OUTDOORS - Turtles, dragonflies and herons

A day without plans leads from Rooks Park to the Whitman Mission, and to the McNary and Umatilla wildlife refuges as birds and animals of all kinds are discovered.

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Male and female wood ducks spend time at McNary Dam.

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A painted turtle suns on a log at McNary Dam.

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A painted turtle enjoys the sun at Whitman Mission.

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A heron struts on a Mill Creek weir.

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A hawker dragonfly hovers at Rooks Park.

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A great white egret takes flight at the Umatilla National Wildlife Refuge.

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A great blue heron stabs at a meal at Rooks Park.

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A young deer dines near a Hat Rock boat launch.

We fetched 16-ounce cups of Pike Place coffee from Starbucks on a bright, crisp Thursday morning last week.

I snared a blueberry scone for me and a Very Berry Coffee Cake for Darlene.

"Lots of calories," I said. "Keep us strong. Alert."

"And plump," Darlene said.

"That, too."

Nora stretched to sniff the bags and wagged her stubby tail.

We had no plans beyond coffee and pastries, but we meandered to Rooks Park where I nosed the pickup into the shade of tall trees.

At 7:58 a.m., we had the park to ourselves.

We finished the snacks. Darlene opened a Margaret Grimes mystery novel. I looped a camera strap over my shoulder and followed Nora toward Mill Creek.

A blue heron stalked prey about five weirs downstream from the bridge. We crossed the bridge and padded toward the preoccupied wader.

A large graceful bird flapped upstream toward us.

Not a heron or hawk.

Possibly an eagle.

Yes, magnified in the camera's LCD window, a young eagle.

Maybe.

Nora tip-toed across the rip-rap and onto the weir with the wading heron.

Drat.

I snapped off a couple frames as the big bird rose, flapped once, and fluttered onto the next upstream weir.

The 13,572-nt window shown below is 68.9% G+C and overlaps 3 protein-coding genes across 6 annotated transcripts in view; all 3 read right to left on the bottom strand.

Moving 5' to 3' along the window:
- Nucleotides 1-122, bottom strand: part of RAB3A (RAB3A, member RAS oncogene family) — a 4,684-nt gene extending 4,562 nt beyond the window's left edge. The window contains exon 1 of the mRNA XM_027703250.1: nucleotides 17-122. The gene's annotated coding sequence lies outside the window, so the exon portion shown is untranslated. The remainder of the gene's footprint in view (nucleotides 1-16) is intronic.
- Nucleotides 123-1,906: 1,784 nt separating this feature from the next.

With arms waving for balance, I crossed the rocks to the slippery moss on the weir. Water barely reached Nora's knees. Shouldn't seep over the tops of my Asolo hiking boots.

Unless I slipped off the weir.

I slide-stepped along, with water reaching my cuffs, and stopped near the north side to snap several photos of the hunting heron. It ignored us.

Once across, and on our way back to the car, we stopped at the downstream end of the pond. I sneaked onto a platform at the outflow gate.

Two frogs with protruding eyes and thin lips waited in the layer of green algae for passing mosquitoes.

A hawker dragonfly buzzed to the edge of the tall grass, hovered for an instant, and darted away. It returned to hover again.

I aimed the camera and shot many frames while Nora lay at my feet. A few shots seemed OK in the LCD.

Eventually, I noticed a heron stalking through the algae at the other end on the pond.

"How did I miss that?" I whispered to Nora, who said nothing.

I snapped a shot, and we moseyed along.

"Well, what now?" I asked Darlene as she put Martha Grimes away.

We decided to visit Whitman Mission, look for a coyote on the way and probably see herons, painted turtles and dragonflies at Mission Pond.

Two-out-of-three came through.

The dragon flies didn't pose for photos.

The turtles did. About 15 young and old soaked up the mid-morning sun on wooden platforms.

From the Mission, we diverted to the McNary Wildlife Refuge ponds at Burbank to look for pelicans. We saw three cormorants.

On the way back, we detoured to Quarry Pond. Nary a person, bird or hovering dragonfly lingered there.

"Being this close, we should visit McNary Dam and nature area. We could see herons there," I suggested.

We drove west, with stops at Government Beach, Hat Rock and McNary Beach.

We saw no one at Government Beach. Nora and I strolled along the small cliffs near the river.

We visited the facilities at the Hat Rock boat launch, and I watched a doe with two offspring browse at water's edge.

We turned around at a "No dogs allowed" sign at McNary Beach.

We drove the road between two ponds at the McNary Dam nature area. We idled along and noted the many ducks on the right-side pond.

"Hey," I rasped. "Wood ducks. Never seen so many in one place."

"The gray ones with the white around their eyes are females," Darlene said.

Yeah!

At road's end I turned so the pond would be on my side. With the window down and the camera ready, we idled back between the ponds. Darlene held the steering wheel as the truck rolled along at 3 mph.

Ducks scooted from beneath the Russian olive trees as we passed.

"They nest in trees," I said.

"Yes," Darlene said.

We made another trip between the ponds and back. Then Nora and I hiked along the chip-covered nature trail for awhile.

"It's 2:09 p.m. and 15 minutes to the Umatilla National Wildlife Refuge," I said when back at the truck. "

"May as well," Darlene said.

We drove the loop there, and Nora and I walked along the Heritage Trail bordered by very tall grass. We saw two great white egrets and one great blue heron.

Back on the road, we drove to Umatilla for burgers with everything and milkshakes (more calories) to keep us strong, alert and plump until dinnertime.

Contact Don Davis at dondavis@wwub.com.

More of Don's photos can be found online at www.tripper.smugmug.com .

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